35. Two convertible seat frames
36. Floor pan plugs
Total price:
$4,781.00
Shipping charges:
$ 269.00
Total shipped
$5,050.00


A complete dynacorn body costs 12,496.00
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post #34 of 657 (permalink) Old Sep 19th, 12, 03:47 PM
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George
 
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Re: 1969 Firebird Convertible

I buy from Biscay's south of Olympia, WA or Evergreen Musclecar in Auburn. Between the two, everything I need has been available for local purchase...except a cowl!

George Kettler
US ARMY Retired
o 70 Elky SOLD 9/2016
o 68 Vette 427, 4 spd ac owner 25 years
o 68 Camaro Rallye Green Vert 327/2004R/3.73
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post #35 of 657 (permalink) Old Sep 25th, 12, 12:17 PM Thread Starter
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Patrick
 
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Re: 1969 Firebird Convertible

Cowl Panel Smoothing:
I ground down the plug welds on the newly installed panels and sand blasted them. I sanded the primer because after a week new paint will not stick to old paint. I spot painted the panels.



Now I need to finish smoothing the firewall. I decided to cut a piece of metal that was the same thickness as the firewall. The new metal will butt up against the upper part of the firewall and extend up to the top of the cowl panel.









Then I trimmed the upper part of the new sheet metal






I asked a question in the body shop section of the forum on how to fasten the metal to the cowl. John, Vintage 68, was very helpful. He told me to cut the top of the new panel 1/8 ~ ¼ inch shy of the radius of the top of the cowl. Then weld the top. The top welds need to be ground down to blend with the radius. I can do this part.
But how to I fasten the bottom section? I know that I need to paint both sides of the new metal to keep the overlapping sheet metal from rusting. I plan to plug weld and spot weld where the firewall and the new metal meet. The original cowl had an arc along the bottom where the firewall is welded to it. The arc has an indentation in the metal. I am not sure how to fill this area. I am afraid that if I leave an air gap there the metal will warp when welding or rust later on. Filling this area with weld would take a pound of wire and I would surly warp the metal. I thought about make little flat top mountains of weld in the indentation where a plug weld goes. Panel adhesive would be applied between the mountains will fill the valleys.
If anyone has an idea, please submit a response. I scared I am going to mess up big time.




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post #36 of 657 (permalink) Old Sep 29th, 12, 06:12 AM
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Todd
 
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Re: 1969 Firebird Convertible

I am really enjoying this thread, keep up the good work!!
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post #37 of 657 (permalink) Old Oct 3rd, 12, 09:17 AM Thread Starter
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Re: 1969 Firebird Convertible

Thank you miner 49er. You from California?

Cut the middle of the car:
Most of the professional build projects I have seen on the internet change both driver and passengers rockers and then replace the floor. I can see the reasoning behind this approach. The rockers are the strongest part of the unibody. If they are mounted first, then everything can be built around them. My jig will need more mounting points that will hold to the “B” pillar, and upper trunk area in place. I am afraid that if I cut the passenger rocker out, I will not have enough support for the rest of the car.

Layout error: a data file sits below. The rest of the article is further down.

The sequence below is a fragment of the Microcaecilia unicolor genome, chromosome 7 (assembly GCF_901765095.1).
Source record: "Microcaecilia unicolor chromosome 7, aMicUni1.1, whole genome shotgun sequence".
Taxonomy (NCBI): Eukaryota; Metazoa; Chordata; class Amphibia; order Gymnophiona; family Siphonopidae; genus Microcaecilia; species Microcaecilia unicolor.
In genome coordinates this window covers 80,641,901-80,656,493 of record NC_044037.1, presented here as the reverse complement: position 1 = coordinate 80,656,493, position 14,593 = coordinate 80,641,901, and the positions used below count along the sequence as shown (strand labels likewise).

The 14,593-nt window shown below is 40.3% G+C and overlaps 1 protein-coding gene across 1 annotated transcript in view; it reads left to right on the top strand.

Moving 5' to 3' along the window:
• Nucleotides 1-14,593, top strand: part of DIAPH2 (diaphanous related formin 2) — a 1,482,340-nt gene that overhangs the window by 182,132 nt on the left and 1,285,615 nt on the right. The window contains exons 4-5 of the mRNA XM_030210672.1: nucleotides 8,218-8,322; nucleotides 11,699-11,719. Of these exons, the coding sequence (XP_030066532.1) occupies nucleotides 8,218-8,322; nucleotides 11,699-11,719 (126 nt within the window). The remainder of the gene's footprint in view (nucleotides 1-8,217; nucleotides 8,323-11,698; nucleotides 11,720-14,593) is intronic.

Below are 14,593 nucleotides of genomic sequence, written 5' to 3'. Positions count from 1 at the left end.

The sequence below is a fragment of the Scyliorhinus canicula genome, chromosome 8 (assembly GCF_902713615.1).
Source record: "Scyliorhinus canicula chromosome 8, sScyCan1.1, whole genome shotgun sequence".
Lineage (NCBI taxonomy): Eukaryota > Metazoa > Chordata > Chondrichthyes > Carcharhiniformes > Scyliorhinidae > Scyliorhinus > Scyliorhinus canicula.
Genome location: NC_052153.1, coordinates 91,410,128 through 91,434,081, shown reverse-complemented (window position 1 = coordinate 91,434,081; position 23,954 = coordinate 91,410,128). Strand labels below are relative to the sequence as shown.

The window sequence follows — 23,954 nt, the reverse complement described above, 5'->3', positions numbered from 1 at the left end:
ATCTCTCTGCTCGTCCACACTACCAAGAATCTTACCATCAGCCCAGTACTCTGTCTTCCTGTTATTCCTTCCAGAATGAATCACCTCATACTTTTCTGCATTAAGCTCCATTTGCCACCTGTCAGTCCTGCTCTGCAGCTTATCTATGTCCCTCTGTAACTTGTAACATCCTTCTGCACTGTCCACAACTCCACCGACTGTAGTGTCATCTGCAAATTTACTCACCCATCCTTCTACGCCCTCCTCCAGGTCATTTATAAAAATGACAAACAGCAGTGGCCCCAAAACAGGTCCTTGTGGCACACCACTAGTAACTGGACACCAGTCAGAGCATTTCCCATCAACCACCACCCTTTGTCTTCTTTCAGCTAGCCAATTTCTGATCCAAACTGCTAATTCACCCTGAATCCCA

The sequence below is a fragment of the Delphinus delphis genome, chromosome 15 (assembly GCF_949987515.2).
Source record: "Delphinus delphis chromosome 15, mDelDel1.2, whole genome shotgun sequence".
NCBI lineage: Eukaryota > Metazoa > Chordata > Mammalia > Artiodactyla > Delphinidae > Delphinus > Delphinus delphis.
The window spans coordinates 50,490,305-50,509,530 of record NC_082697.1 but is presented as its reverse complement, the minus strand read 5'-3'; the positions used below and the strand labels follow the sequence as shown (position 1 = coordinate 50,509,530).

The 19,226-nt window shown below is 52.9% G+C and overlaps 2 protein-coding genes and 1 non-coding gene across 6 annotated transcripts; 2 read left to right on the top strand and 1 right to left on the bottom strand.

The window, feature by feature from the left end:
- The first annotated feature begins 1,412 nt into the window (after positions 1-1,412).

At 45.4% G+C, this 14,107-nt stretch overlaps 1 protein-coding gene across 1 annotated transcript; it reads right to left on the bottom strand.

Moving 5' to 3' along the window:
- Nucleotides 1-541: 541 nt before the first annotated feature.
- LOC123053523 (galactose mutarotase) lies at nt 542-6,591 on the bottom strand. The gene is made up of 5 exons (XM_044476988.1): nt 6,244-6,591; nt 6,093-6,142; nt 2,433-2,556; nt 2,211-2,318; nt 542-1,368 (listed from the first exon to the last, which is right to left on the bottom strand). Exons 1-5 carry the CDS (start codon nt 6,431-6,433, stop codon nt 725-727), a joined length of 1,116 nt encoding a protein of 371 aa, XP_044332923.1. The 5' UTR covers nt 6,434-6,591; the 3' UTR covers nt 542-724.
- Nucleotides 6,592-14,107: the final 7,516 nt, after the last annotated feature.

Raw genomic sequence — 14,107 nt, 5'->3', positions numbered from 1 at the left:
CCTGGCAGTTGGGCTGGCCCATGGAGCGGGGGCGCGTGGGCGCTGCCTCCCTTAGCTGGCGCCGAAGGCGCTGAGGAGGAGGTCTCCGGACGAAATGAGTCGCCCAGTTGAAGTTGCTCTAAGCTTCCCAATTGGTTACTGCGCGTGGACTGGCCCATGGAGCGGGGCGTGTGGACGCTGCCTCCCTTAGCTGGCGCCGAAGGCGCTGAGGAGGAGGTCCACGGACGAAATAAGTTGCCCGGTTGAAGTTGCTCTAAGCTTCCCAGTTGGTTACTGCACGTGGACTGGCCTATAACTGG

The old floor pan no longer has any structural integrity. The previous owner paid someone to cover the rust holes with 20-gauge sheet metal that were riveted to the floor. Then some sort of black goop was used to seal the seams. (I have the original receipt.) When I walk on the floor, it feels very spongy. I have already cut one third of the floor away so that I could install the firewall. The only thing floor and passenger rocker are held together with is rust and black goop.
I my case, the passenger rocker still provide a lot of support for the “A” and ”B” pillar sections. These areas are not completely rusted out. The passenger rocker is held in position by three mounting points connected to the jig.
Therefore, I decided to cut the floor out. I ran into the frame rails at the rear of the floor pan while cutting. The floor also is also welded to the trunk pan. I plan to replace the frame rails and trunk pan. It is easier to cut everything out rather than surgically separate metal that will be replaced later.
I added more support for the trunk hinge area before I started cutting the back half of the car. A convertible does have the support of a hardtop roof. The trunk hinge area and convertible brackets would collapse without external support. The two new vertical members are fastened at the bottom of the jig with three bolts. The top of the vertical members have a 90-degree bracket that connects to another horizontal bracket that spans the width of the car. These brackets poke through the drain holes of the trunk pan and are removable. The brackets are paint marked so that they can be put back into place after they are removed. When they are not used, a strap that that is fastened to the garage’s roof temporally holds the trunk hinge in place.
I also added two horizontal tubes stacked on top of each other. They are welded to the back brackets that hold the frame rails. They function as a reference point for measurements.










I cut the car in three big chunks:
1. What was left of the floor.
2. The trunk divider.
3. The trunk pan.








I threw the new panels in place just to see how they looked.